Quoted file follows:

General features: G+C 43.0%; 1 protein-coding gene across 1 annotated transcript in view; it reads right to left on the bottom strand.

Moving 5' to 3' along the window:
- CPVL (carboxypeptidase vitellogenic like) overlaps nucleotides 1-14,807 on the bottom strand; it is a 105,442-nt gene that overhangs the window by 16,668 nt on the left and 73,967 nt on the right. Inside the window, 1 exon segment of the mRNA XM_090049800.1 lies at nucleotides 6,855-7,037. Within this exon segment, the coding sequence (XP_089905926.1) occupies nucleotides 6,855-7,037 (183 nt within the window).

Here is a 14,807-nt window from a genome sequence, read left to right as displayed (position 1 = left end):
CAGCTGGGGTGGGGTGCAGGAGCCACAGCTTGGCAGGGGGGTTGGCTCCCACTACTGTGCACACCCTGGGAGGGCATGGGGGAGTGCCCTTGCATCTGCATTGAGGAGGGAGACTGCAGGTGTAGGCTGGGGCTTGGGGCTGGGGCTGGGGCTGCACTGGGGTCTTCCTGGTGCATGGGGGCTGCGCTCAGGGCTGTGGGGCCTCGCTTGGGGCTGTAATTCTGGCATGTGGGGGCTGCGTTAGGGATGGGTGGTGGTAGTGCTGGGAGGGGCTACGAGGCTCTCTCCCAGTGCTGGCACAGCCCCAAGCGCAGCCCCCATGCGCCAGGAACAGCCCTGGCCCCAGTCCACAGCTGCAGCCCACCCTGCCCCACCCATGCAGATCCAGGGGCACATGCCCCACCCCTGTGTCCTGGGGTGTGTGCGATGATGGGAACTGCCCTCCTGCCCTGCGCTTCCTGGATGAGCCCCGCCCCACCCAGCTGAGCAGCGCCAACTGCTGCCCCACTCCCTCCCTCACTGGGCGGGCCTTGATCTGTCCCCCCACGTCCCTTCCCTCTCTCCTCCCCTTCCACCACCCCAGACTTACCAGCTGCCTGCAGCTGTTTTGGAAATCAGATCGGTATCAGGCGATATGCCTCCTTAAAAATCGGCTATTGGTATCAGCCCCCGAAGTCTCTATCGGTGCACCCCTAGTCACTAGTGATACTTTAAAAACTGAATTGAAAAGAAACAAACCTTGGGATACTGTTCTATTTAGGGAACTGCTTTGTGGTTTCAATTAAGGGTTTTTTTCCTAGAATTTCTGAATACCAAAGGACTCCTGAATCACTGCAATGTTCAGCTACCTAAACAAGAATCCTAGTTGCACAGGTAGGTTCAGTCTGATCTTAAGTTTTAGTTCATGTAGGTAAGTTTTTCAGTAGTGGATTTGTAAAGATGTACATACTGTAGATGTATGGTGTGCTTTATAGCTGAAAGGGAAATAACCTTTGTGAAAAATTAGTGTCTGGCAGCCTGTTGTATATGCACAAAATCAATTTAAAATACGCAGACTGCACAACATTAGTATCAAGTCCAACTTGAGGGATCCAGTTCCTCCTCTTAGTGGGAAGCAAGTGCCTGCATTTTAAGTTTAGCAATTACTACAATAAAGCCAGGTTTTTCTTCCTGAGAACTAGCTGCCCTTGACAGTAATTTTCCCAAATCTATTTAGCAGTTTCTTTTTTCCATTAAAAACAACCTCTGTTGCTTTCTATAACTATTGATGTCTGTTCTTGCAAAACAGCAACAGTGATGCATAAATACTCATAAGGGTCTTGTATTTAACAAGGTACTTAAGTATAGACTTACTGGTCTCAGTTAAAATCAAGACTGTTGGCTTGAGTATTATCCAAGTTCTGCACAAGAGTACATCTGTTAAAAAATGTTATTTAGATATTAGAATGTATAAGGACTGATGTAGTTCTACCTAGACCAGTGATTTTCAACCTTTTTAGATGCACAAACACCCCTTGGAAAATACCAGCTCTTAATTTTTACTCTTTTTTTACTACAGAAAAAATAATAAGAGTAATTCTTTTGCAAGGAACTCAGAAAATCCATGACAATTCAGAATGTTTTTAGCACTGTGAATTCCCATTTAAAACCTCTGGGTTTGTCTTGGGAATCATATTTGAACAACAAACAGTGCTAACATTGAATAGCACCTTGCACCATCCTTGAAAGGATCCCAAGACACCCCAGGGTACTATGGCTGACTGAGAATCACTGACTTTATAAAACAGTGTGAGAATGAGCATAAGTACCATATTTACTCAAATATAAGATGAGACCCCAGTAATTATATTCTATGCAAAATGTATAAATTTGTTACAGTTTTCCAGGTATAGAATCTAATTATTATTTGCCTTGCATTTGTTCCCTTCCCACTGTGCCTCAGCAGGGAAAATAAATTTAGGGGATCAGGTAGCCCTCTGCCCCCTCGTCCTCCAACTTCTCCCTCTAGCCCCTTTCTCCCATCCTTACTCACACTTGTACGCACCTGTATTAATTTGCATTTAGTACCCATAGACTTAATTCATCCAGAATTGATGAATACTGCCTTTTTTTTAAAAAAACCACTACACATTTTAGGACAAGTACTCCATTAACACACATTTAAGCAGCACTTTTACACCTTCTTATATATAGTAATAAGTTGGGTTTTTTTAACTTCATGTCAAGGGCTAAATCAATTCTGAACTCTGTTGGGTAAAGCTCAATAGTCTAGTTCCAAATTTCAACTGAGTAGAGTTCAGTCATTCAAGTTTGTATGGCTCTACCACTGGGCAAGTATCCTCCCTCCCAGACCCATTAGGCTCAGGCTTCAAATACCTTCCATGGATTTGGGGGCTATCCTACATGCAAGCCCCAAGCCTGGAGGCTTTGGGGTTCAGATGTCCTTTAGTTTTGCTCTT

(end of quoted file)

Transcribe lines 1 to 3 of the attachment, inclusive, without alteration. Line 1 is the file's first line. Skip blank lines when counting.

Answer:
General features: G+C 43.0%; 1 protein-coding gene across 1 annotated transcript in view; it reads right to left on the bottom strand.

Moving 5' to 3' along the window:
- CPVL (carboxypeptidase vitellogenic like) overlaps nucleotides 1-14,807 on the bottom strand; it is a 105,442-nt gene that overhangs the window by 16,668 nt on the left and 73,967 nt on the right. Inside the window, 1 exon segment of the mRNA XM_090049800.1 lies at nucleotides 6,855-7,037. Within this exon segment, the coding sequence (XP_089905926.1) occupies nucleotides 6,855-7,037 (183 nt within the window).